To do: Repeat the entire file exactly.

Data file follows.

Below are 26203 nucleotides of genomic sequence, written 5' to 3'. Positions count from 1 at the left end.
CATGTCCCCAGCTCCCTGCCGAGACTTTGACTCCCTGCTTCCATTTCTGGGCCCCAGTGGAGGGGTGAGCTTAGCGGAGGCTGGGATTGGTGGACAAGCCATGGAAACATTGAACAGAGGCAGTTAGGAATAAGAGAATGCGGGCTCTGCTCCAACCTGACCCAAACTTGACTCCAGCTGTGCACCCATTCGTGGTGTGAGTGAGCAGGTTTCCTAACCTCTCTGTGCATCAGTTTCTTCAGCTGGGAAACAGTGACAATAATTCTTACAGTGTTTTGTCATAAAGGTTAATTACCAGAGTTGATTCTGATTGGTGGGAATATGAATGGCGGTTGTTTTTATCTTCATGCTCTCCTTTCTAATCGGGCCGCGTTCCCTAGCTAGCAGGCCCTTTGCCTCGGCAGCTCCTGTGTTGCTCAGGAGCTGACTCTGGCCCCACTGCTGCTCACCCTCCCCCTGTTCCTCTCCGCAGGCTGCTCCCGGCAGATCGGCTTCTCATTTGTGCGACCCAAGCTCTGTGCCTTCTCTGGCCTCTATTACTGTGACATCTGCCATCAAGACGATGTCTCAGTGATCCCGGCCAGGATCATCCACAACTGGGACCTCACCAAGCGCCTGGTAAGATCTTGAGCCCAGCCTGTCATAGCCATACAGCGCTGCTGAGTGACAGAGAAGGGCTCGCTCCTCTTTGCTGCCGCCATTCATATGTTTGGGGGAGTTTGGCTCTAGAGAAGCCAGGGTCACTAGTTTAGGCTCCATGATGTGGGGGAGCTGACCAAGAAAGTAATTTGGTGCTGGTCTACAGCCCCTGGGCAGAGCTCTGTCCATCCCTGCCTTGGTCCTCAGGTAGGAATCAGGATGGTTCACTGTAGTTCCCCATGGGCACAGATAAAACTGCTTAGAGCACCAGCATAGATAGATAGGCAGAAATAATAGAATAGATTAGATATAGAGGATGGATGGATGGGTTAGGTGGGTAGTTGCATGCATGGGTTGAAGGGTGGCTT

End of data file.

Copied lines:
Below are 26203 nucleotides of genomic sequence, written 5' to 3'. Positions count from 1 at the left end.
CATGTCCCCAGCTCCCTGCCGAGACTTTGACTCCCTGCTTCCATTTCTGGGCCCCAGTGGAGGGGTGAGCTTAGCGGAGGCTGGGATTGGTGGACAAGCCATGGAAACATTGAACAGAGGCAGTTAGGAATAAGAGAATGCGGGCTCTGCTCCAACCTGACCCAAACTTGACTCCAGCTGTGCACCCATTCGTGGTGTGAGTGAGCAGGTTTCCTAACCTCTCTGTGCATCAGTTTCTTCAGCTGGGAAACAGTGACAATAATTCTTACAGTGTTTTGTCATAAAGGTTAATTACCAGAGTTGATTCTGATTGGTGGGAATATGAATGGCGGTTGTTTTTATCTTCATGCTCTCCTTTCTAATCGGGCCGCGTTCCCTAGCTAGCAGGCCCTTTGCCTCGGCAGCTCCTGTGTTGCTCAGGAGCTGACTCTGGCCCCACTGCTGCTCACCCTCCCCCTGTTCCTCTCCGCAGGCTGCTCCCGGCAGATCGGCTTCTCATTTGTGCGACCCAAGCTCTGTGCCTTCTCTGGCCTCTATTACTGTGACATCTGCCATCAAGACGATGTCTCAGTGATCCCGGCCAGGATCATCCACAACTGGGACCTCACCAAGCGCCTGGTAAGATCTTGAGCCCAGCCTGTCATAGCCATACAGCGCTGCTGAGTGACAGAGAAGGGCTCGCTCCTCTTTGCTGCCGCCATTCATATGTTTGGGGGAGTTTGGCTCTAGAGAAGCCAGGGTCACTAGTTTAGGCTCCATGATGTGGGGGAGCTGACCAAGAAAGTAATTTGGTGCTGGTCTACAGCCCCTGGGCAGAGCTCTGTCCATCCCTGCCTTGGTCCTCAGGTAGGAATCAGGATGGTTCACTGTAGTTCCCCATGGGCACAGATAAAACTGCTTAGAGCACCAGCATAGATAGATAGGCAGAAATAATAGAATAGATTAGATATAGAGGATGGATGGATGGGTTAGGTGGGTAGTTGCATGCATGGGTTGAAGGGTGGCTT